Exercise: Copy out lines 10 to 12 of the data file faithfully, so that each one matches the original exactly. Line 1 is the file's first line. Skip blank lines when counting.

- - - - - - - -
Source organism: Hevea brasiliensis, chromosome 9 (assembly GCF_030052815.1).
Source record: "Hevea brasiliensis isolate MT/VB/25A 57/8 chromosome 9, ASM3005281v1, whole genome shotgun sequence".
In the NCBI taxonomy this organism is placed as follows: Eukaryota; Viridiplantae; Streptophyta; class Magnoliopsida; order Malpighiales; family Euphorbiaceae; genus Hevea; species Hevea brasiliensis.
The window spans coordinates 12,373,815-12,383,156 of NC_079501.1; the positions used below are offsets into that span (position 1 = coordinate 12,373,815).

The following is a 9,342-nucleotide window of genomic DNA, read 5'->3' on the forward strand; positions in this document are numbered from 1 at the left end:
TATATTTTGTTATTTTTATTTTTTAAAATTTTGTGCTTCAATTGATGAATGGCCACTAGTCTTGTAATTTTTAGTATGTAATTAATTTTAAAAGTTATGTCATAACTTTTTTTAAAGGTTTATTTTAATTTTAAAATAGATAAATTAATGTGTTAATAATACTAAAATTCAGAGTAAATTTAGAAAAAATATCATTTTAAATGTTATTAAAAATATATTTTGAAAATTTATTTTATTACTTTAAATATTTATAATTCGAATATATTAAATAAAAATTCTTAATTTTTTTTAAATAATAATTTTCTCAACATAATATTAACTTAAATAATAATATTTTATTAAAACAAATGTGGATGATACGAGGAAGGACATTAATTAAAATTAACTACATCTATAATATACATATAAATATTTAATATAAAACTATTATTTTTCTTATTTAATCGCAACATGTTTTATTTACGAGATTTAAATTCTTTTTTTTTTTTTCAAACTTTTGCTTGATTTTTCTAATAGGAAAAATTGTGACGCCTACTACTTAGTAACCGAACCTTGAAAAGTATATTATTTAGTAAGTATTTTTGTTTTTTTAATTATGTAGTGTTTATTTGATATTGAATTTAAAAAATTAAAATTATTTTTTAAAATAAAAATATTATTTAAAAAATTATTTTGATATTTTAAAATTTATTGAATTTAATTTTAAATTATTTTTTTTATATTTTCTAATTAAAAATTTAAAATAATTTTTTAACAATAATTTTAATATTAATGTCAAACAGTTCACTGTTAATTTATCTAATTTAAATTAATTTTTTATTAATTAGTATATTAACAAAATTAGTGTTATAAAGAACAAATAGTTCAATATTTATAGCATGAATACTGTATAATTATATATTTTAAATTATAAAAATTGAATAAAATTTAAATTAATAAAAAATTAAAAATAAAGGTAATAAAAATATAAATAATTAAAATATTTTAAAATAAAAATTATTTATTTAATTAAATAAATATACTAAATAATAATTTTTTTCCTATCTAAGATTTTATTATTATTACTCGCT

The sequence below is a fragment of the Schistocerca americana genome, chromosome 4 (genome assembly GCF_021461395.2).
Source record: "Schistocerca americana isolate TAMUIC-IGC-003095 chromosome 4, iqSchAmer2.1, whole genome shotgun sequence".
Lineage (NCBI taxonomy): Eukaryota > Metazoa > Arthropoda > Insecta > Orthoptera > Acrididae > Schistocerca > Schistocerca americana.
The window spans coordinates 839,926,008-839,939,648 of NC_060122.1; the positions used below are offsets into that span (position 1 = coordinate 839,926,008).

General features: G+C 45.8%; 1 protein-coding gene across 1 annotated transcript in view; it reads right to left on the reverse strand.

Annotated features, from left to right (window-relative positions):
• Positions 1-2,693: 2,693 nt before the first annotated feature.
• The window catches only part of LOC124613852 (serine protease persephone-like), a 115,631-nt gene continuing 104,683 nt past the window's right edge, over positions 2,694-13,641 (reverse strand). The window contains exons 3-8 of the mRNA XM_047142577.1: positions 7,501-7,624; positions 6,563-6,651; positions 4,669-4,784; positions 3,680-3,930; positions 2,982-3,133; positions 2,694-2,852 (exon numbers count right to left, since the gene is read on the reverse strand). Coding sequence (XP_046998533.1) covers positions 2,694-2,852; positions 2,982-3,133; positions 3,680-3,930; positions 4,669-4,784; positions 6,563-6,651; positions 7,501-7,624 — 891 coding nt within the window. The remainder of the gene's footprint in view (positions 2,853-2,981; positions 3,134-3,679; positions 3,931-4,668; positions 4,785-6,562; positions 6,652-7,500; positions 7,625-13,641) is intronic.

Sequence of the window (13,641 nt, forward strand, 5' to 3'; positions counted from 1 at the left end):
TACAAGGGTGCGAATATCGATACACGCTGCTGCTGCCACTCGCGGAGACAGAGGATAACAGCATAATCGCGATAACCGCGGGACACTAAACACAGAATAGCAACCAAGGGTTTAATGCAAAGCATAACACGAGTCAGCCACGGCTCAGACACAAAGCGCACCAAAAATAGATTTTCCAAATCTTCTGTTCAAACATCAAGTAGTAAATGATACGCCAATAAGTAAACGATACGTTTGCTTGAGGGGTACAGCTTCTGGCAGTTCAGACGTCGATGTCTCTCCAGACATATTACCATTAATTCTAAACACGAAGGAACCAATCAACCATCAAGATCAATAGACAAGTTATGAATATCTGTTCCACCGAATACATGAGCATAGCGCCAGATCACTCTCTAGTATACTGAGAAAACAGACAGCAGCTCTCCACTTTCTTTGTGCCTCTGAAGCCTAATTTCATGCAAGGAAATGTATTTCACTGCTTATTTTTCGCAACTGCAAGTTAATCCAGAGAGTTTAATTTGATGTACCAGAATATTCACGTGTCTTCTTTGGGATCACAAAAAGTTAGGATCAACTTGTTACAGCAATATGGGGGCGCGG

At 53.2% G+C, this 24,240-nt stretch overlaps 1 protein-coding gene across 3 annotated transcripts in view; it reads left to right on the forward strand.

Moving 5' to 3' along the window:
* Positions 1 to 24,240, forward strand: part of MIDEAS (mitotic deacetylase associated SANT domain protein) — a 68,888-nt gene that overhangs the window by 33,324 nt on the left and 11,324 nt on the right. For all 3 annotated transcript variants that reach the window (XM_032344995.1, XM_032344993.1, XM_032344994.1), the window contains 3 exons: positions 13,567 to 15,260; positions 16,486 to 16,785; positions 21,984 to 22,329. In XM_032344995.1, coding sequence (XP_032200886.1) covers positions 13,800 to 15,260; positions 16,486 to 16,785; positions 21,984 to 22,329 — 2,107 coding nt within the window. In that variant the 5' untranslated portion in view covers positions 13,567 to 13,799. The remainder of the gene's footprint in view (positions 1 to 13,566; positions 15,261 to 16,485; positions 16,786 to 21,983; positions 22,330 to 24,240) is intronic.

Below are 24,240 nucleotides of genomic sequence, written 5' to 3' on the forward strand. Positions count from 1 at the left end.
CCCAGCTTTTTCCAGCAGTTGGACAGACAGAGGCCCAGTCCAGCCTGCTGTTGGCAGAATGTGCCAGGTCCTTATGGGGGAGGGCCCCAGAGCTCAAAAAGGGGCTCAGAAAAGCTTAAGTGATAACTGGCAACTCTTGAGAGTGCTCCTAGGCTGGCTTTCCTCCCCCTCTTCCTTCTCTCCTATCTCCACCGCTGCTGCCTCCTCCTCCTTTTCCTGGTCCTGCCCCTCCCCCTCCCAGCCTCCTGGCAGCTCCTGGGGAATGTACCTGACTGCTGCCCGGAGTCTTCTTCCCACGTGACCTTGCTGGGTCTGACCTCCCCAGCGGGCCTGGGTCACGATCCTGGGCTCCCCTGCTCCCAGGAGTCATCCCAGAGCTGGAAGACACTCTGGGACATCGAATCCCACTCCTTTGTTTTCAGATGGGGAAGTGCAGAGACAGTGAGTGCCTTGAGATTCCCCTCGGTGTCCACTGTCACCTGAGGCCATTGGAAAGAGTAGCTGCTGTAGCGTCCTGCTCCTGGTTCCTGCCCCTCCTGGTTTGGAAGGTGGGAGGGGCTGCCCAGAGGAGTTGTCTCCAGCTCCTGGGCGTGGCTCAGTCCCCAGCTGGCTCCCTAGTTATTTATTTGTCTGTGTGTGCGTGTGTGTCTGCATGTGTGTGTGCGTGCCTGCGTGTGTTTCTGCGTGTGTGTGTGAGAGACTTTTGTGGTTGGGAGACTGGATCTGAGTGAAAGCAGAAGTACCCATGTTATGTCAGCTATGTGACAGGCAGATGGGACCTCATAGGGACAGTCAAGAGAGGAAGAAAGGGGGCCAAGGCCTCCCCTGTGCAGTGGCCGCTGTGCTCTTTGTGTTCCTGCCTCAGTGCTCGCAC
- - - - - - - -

The window spans coordinates 839,926,008-839,939,648 of NC_060122.1; the positions used below are offsets into that span (position 1 = coordinate 839,926,008).

General features: G+C 45.8%; 1 protein-coding gene across 1 annotated transcript in view; it reads right to left on the reverse strand.

Annotated features, from left to right (window-relative positions):